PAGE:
And Prima. I absolutely cannot say enough great things about Prima Foods. I spent an hour there, tasting feta, learning about domestic vs. European products and generally getting a deep education on all things Greece. If you have a question, they will answer it - and they could not be nicer.
I mentioned, just above, that there were a lot of Greek products at Middle Eastern shops. The same is true of Indian goods. Though I did visit a handful of stores that catered more to Indian food than other cuisines, there were also plenty of Indian ingredients available both at Middle Eastern and Asian stores.
But what I found at Indian stores, maybe more so than at Asian or Middle Eastern shops, was that the proprietors were super friendly. They were more than happy to walk me up and down the aisles, explaining every spice and bean.
If you ever have the opportunity to write about Italian markets, especially during the weeks between Thanksgiving and Christmas, do it. It's so fun.
This was the cuisine I was most familiar with already. I'd been to most of the shops I visited for the article. It was not a hardship to visit them again. The atmospheres are festive, the people happy and the food so, so good. Ceriello in Belvedere Square and Mastellone's are the two shops I hit most frequently - because they are closest to my house. But on a Thursday morning, my senses were overwhelmed at DiPasquale's and both Pastore's. And during my Saturday morning visit to Trinacria, other shoppers were coming up to me while I looked around, anxious to tell me their favorite products and about their long family histories of visiting the store.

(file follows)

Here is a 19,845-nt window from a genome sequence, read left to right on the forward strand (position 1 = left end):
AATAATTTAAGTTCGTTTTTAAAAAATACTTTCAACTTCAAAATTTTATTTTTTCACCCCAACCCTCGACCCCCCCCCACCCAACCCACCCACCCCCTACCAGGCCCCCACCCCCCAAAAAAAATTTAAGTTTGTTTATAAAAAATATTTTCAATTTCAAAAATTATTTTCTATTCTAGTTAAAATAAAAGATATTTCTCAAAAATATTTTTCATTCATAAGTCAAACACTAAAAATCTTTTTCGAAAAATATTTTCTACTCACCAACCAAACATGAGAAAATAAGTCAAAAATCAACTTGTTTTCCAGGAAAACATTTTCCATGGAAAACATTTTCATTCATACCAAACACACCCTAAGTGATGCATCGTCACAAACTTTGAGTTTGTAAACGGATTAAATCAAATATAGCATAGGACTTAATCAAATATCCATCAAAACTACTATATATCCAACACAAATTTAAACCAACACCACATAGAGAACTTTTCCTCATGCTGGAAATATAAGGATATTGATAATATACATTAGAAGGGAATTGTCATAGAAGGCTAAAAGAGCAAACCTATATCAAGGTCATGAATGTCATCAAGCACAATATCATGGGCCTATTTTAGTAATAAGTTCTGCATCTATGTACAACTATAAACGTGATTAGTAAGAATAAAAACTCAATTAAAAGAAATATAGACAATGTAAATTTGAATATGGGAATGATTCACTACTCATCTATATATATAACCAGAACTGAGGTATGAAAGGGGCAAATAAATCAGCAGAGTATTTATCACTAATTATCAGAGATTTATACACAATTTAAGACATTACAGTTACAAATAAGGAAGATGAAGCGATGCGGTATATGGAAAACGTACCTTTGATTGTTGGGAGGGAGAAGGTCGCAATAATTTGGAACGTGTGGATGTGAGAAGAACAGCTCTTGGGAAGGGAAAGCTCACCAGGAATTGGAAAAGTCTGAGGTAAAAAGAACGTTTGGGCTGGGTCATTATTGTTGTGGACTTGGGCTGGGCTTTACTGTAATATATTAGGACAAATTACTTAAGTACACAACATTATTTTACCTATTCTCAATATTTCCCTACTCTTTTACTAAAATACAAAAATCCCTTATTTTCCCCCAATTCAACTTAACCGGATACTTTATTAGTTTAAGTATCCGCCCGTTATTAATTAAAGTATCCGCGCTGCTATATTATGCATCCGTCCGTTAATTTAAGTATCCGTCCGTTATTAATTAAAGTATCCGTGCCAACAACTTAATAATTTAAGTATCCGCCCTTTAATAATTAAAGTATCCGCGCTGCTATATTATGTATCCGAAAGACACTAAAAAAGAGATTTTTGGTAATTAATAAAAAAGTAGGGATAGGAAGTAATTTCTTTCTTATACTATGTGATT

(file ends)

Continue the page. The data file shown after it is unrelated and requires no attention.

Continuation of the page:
I didn't leave any of the stores empty-handed - how could I?
Before writing this article, I had no idea just how many Middle Eastern shops are around the area. This is driven at least in part, I think, by the religious need for halal butchers; most of the shops I went to were butchers that also carried some other products.
I did have the loveliest time at Caspian Market, where the Iranian owner chatted with me forever, pointing out ingredients, explaining how they differ from similar American products and, at one point, slicing open a sweet lemon for me to taste right there in the middle of the store.
Also, if you're ever at Orchard Market and Cafe (a Towson restaurant, not actually a market), ask the owner about saffron. He should really write a book.
The final article in the series was something of a catch-all, including shops carrying products from Russia, Poland, Germany and, in the case of Old World in Randallstown, beers and sweets from all over the Continent. By the end of my research, I was thinking of this as the sausage-and-pickled-things category.
Wow, all that sausage was impressive. At Krakus in Fells, the air was thick with the scent of sausages smoking in the back. At Binkert in Rosedale, I got lucky, showing up when the shop was closed but the staff was there, making sausages for delivery the next day, so I ended up with an up-close tour of, literally, how the sausage gets made.
I also really loved Sophia's, the Polish place in Broadway Market, and Mueller's, the old school German deli on Harford Road.
And then there were the Russians. Who knew they were so into sweets? Seriously, candy everywhere. Everywhere. (And now, as a result of that, in my house, too.)
This project was, no doubt, a massive amount of work. But what a pleasure it was, from start to finish. I have learned so much about food, about culture and - maybe most importantly - about how kind and open the people of Baltimore are when it comes to talking about food. Like a great book or a very special movie, I'm a little sad that it's over, but I know that it'll stay with me for a long time.